Come on. Stephen Strasburg an All-Star?
In 2011, probably.
Every season from 2011 through 2021, good chance.
But 13 days from now? In 2010?
Five starts do not make an All-Star, no matter how many oohs, ahhs and strikeouts Strasburg has produced. This is still a game in which you have to earn your way. Strasburg is off the starting blocks in that department. But he hasn't earned anything yet.
There are too many good pitchers in the National League who have been doing it since Opening Day who deserve All-Star spots more than Strasburg. Break it down to rookies alone, and St. Louis' Jaime Garcia and Cincinnati's Mike Leake are in line ahead of Strasburg (yes, even though Leake has struggled in his past couple of outings).
Look, I love Strasburg. He's exceeded the hype, which pretty much was an impossible task.
But there are only two possible reasons to justify putting him on the NL squad:
1. The fans demand it.
2. Because the winning league gets home-field advantage in the World Series, you must put the best pitchers on the team regardless.
As for the first reason, the fans have their say in voting for the starting position players. They don't name the entire team.
As for the second reason, again: Judging by all appearances and rave reviews, Strasburg looks like he's already one of the best pitchers in the game. But even he said following his outing against Atlanta on Monday that he's got plenty to learn.
There are too many others deserving to jump Strasburg ahead of them. And I haven't talked to him about this issue, but my guess, level-headed kid that he is, is that he'd agree.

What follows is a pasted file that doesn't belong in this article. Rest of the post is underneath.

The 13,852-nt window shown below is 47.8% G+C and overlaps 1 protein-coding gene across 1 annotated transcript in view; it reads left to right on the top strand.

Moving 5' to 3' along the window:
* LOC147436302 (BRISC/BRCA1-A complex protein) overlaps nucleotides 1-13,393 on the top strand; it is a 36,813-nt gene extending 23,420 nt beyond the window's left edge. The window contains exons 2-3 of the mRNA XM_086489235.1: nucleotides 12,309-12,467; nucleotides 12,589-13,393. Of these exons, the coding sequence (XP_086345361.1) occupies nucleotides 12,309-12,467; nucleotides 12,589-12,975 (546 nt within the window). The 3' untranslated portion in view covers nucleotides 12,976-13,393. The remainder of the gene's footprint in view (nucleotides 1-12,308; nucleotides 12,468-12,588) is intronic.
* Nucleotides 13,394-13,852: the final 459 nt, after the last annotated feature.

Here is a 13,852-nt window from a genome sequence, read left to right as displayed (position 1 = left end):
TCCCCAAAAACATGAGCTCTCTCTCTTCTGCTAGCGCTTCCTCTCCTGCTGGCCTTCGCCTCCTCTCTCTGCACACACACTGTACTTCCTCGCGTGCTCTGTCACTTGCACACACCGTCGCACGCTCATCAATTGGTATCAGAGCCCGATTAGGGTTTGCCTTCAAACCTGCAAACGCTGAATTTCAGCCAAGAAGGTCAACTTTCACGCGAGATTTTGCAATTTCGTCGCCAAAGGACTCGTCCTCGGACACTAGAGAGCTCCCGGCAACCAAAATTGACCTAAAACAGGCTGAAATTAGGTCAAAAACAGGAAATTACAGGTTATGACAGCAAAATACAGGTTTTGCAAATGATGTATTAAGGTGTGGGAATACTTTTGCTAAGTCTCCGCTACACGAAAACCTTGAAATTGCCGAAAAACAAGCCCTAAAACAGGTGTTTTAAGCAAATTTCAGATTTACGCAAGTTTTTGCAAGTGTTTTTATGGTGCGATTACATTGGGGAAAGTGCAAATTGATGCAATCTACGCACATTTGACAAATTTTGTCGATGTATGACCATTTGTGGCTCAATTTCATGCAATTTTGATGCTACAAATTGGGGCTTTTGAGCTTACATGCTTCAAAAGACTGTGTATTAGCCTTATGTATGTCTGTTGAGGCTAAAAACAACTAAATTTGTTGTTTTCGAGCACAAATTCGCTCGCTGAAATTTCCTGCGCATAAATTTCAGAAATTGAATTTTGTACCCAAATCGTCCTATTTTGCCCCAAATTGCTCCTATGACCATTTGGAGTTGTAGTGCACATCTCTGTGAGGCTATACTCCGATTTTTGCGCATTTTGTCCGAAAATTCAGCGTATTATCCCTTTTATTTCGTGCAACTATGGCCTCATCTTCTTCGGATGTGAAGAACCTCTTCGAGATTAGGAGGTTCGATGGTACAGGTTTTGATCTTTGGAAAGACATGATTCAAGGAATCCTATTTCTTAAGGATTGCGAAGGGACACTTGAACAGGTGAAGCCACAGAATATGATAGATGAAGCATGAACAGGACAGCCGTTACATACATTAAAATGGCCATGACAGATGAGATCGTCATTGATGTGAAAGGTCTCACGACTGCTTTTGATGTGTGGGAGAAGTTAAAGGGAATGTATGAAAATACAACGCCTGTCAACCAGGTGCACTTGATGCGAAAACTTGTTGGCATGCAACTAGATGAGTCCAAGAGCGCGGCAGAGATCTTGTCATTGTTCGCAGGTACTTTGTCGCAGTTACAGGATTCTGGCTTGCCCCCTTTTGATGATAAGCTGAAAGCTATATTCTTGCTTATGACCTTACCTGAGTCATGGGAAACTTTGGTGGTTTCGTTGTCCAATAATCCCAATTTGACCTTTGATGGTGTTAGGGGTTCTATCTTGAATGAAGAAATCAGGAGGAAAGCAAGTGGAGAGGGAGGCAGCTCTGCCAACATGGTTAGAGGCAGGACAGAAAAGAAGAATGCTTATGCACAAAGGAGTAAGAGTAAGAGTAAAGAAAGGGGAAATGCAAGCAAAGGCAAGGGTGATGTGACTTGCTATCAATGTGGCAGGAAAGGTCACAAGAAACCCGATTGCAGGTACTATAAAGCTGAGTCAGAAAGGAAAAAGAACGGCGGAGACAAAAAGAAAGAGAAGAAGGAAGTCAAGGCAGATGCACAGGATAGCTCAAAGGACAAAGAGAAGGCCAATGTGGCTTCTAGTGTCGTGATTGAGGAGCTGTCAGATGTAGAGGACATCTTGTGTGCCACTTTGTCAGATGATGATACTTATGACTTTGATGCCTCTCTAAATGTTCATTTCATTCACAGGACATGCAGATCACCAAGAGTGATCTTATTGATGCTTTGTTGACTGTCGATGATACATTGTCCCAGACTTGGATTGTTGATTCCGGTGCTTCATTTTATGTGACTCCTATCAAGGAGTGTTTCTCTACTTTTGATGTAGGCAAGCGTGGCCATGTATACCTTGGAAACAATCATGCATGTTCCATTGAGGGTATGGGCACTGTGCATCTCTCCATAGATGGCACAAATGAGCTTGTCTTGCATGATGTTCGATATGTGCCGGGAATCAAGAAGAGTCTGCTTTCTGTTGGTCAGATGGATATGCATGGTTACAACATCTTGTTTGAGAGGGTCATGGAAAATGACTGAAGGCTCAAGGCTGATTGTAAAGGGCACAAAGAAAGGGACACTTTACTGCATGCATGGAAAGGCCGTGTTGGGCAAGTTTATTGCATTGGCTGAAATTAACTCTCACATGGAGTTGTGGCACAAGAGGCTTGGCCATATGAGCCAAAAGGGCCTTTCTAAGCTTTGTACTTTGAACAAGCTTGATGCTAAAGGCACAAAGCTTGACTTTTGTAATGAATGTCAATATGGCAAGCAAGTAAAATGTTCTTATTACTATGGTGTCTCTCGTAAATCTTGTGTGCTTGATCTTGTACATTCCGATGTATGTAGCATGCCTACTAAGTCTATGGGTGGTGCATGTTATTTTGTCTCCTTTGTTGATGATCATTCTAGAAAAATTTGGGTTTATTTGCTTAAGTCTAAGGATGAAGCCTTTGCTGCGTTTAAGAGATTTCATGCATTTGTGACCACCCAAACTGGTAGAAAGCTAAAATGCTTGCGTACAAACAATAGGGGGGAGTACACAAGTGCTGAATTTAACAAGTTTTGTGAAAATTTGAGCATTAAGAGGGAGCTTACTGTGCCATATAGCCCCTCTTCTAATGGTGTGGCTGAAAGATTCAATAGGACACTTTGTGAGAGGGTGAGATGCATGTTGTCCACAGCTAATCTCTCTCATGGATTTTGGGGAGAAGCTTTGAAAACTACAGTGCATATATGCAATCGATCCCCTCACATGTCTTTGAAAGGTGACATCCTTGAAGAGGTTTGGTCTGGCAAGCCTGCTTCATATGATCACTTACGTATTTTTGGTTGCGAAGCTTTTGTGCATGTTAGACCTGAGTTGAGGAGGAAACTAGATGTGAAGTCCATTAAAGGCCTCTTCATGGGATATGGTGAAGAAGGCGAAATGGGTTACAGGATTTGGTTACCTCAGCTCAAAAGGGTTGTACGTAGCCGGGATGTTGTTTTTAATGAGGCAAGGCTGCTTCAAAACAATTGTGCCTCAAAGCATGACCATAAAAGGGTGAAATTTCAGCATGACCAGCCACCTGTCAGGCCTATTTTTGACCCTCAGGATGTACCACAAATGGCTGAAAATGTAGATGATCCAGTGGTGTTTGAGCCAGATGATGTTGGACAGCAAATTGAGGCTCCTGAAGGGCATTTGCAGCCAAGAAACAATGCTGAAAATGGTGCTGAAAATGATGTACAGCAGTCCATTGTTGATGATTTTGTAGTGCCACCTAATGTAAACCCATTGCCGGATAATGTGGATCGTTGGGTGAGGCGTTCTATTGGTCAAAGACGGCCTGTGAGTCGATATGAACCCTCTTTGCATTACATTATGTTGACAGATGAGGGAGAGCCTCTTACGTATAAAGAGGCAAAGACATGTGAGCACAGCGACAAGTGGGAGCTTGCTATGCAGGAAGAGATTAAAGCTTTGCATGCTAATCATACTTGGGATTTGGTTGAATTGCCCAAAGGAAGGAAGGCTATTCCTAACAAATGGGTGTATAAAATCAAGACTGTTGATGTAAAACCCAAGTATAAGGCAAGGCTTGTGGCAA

The game demands that you earn things, you're not just given them.
And in the end, you'll be respected a heck of a lot more if you do.
Likes: Vladimir Guerrero back in Anaheim. And the nice ovation he received in the series opener Tuesday. ... MLB Network, which does an excellent job each night cutting from game to game to game. ... XM Radio offering every game, every night. I know I've plugged them here before, but what a great thing satellite radio is -- for games, news, music, everything. ... Mexican food in Southern California. ... Excellent new disc from Gaslight Anthem, American Slang. ... The fourth season of Friday Night Lights is fantastic. Really, really good writing and acting, as we've come to expect from one of the best shows ever on television.
Dislikes: Atlanta rookie Jason Heyward saying he's out of the All-Star Game. ... Poor Joel Zumaya. Best wishes to the Detroit reliever in his recovery following an absolutely sickening injury. ... The Dodgers' Matt Kemp and Tampa Bay's B.J. Upton in the doghouse. Come on fellas, how difficult is it to work hard and be a good teammate? ... Carlos Zambrano is a dope.
Rock 'N' Roll Lyric of the Day:
"You told me fortunes
-- Gaslight Anthem, American Slang
Posted on: May 27, 2010 10:01 pm
Right now, even with a rotation that ranks second to San Diego's in the National League with a 3.03 ERA, the warning signs are flashing.
While the Cardinals figure to get right-hander Brad Penny back when he's eligible to return from the disabled list June 7, there is no timetable -- yet -- for Lohse's return.